Sexual health problems within a relationship are very complex to sort out. It helps to have a sort of matrix or template you can overlay on any particular issue. This may help you pinpoint the real issue of concern more accurately. The six principles of a healthy sexual relationships I offer here are meant to serve in that capacity. They are taken from Doug Braun-Harvey’s work from the Harvey Institute in San Diego, California (see resources below).
Money fights are a hot spot I am asked about frequently by couples. Money has a lot to do with power in relationships. Here’s an example.
Ha! Bet you’re saying well that’s easy, since they act like one sometimes! But why you should treat your partner like a child has serious implications for building a better relationship with them. Sometimes communication patterns start that become detrimental. We forget how we came to be in a relationship with this person as we fall into our daily routines. By this, I mean we forget what drew us together in the first place. We go to work, schlep the kids around (if they are present), grocery shop, mop up the spills, do the laundry, take the dog to the vet, get the car inspected, pay the taxes, etc. The requirements of daily life can feel like such a slog at times!
Do you ever wonder why your arguments with your partner seem so circular? Like “Arrrggghhhh! We have had this discussion 10,000 times and it never turns out any different!” Would you like to learn how to open the door to peaceful resolution? It takes work to be present when you are angry or hurt, but wouldn’t you rather begin a conversation that opens communication rather than shutting it down with criticism?
If you could order up your love the way you order up your favorite Thai dish, would you specify mild, medium or spicy-set-my-tongue-on-fire hot? Mild or hot love, spicy or not, movies, news, social media, literature and pop culture imbue the idea of love with extremes. The easy example is Shakespeare’s Romeo and Juliet, where a couple of puppy love-sick kids are lead to die because of some warped parental loyalty values. Read more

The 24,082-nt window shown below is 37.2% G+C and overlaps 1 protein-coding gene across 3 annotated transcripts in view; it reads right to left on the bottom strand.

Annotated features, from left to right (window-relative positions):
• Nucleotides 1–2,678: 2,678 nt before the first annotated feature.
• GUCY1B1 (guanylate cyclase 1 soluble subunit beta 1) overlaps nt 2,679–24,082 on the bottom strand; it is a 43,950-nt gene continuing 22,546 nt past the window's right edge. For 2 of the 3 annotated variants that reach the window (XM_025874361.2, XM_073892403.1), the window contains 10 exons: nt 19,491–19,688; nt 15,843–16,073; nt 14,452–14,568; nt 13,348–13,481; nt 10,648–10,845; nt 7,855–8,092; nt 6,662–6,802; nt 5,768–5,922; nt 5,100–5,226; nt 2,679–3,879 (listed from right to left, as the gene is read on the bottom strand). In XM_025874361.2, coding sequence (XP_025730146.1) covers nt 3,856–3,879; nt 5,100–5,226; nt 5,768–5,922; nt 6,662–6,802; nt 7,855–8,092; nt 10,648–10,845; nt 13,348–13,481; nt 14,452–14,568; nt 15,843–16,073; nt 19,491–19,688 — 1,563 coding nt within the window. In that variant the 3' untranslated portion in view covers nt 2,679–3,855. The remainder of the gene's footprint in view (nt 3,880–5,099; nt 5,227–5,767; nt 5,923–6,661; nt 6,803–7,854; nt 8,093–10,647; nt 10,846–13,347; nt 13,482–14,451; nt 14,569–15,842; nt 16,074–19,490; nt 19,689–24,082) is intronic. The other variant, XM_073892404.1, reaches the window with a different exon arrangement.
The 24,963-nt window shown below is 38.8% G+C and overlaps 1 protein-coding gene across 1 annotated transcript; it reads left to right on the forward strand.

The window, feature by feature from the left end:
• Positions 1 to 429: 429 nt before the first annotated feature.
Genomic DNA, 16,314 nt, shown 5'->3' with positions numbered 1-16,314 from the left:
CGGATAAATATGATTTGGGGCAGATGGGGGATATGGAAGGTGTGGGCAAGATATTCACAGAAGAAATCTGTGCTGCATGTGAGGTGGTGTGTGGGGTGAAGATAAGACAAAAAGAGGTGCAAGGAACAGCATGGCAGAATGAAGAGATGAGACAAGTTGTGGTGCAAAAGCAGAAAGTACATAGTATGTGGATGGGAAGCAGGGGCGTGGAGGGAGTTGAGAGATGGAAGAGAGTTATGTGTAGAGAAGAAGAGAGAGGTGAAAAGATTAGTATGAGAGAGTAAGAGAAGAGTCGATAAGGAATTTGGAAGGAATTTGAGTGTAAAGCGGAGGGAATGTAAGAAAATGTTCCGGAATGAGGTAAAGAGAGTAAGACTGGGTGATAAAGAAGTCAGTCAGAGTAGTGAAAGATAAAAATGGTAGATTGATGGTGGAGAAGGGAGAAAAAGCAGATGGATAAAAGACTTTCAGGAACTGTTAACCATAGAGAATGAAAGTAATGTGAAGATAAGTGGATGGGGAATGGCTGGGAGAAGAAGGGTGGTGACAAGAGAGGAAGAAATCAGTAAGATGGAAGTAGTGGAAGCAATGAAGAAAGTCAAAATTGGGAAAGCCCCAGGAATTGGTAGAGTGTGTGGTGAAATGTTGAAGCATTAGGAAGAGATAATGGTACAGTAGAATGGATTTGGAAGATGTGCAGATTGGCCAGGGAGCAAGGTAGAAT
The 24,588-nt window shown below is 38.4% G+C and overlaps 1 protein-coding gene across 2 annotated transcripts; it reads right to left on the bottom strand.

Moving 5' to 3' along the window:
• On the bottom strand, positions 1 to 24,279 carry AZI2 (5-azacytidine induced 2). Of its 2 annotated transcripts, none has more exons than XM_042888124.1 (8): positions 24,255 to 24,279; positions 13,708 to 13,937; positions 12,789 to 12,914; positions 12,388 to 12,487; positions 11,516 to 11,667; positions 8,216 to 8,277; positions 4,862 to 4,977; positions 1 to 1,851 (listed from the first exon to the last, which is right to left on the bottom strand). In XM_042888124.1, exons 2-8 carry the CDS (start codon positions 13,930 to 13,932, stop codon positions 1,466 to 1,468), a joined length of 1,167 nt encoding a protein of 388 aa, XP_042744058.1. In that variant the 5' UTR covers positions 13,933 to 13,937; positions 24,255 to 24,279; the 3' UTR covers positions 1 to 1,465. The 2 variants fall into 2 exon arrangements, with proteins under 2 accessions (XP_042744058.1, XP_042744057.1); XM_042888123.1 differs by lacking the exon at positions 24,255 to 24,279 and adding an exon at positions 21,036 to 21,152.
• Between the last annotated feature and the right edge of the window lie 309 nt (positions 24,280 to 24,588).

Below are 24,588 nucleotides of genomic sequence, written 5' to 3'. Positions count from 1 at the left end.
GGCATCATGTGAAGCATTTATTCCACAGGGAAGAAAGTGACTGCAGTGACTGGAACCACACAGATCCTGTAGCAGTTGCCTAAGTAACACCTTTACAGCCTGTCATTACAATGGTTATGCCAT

Most people don’t know the answer to “How do you trust?” Last week’s post offered the definitions of betrayal and trust, and many ideas about the ways we betray others. It goes beyond simply having affairs. If you missed it you can read it here. It is a nice basis for this week’s Part II discussion.
There are times when we get to a place in a relationship when we really start seriously asking the question “Should I stay or should I go?”
How do you go about evaluating betrayal? First you might want to understand what it really means.
It is a major betrayal when someone does something that breaks a fundamental promise or violates a fundamental expectation and does so in a way that significantly hurts your peace of mind.–Mira Kirshenbaum*
And, an affair is not the only way we betray others.
Anxiety and love are connected. Logic, as we think of it in the Western sense, is often prized above love, when love is thought of as an emotion that lacks intellect. Yet love, which is comprised of all six innate identified emotions (recognized and verified via social science the world over): fear, anger, happiness, sadness, surprise, and shame, is exquisite in its logic of self protection. We are designed by evolution to seek connection for survival and much research on attachment theory has verified this. So what happens when our sense of attachment with our partner feels threatened and we start to feel anxious?
Perpetual issues permeate every relationship. A perpetual issue is essentially an unresolvable problem, kind of like having a bad back when you age. We learn to live with chronic conditions like this and to make the best of things in spite of them. BTW, did you realize that marriage allows you to have the special privilege of annoying one person in particular for the rest of your life? Uhmmm…and the other way around as well? By definition, when you enter a relationship, you have chosen a set of problems that you will deal with for the duration of that relationship. Here’s an example of what I mean by a perpetual issue, and a technique for managing it called a gentle start up.
How do you like to be loved? Does this seem like a strange question? Or perhaps an unusual question? Maybe you don’t know the answer. Would you like to find out? You would be surprised at the simple, but not so obvious answer, to this conundrum.
PAGE RUTLEDGE, LCSW, CHt | Anxiety Therapy
5006 Randall Parkway (close to UNCW)
Wilmington, NC 28403
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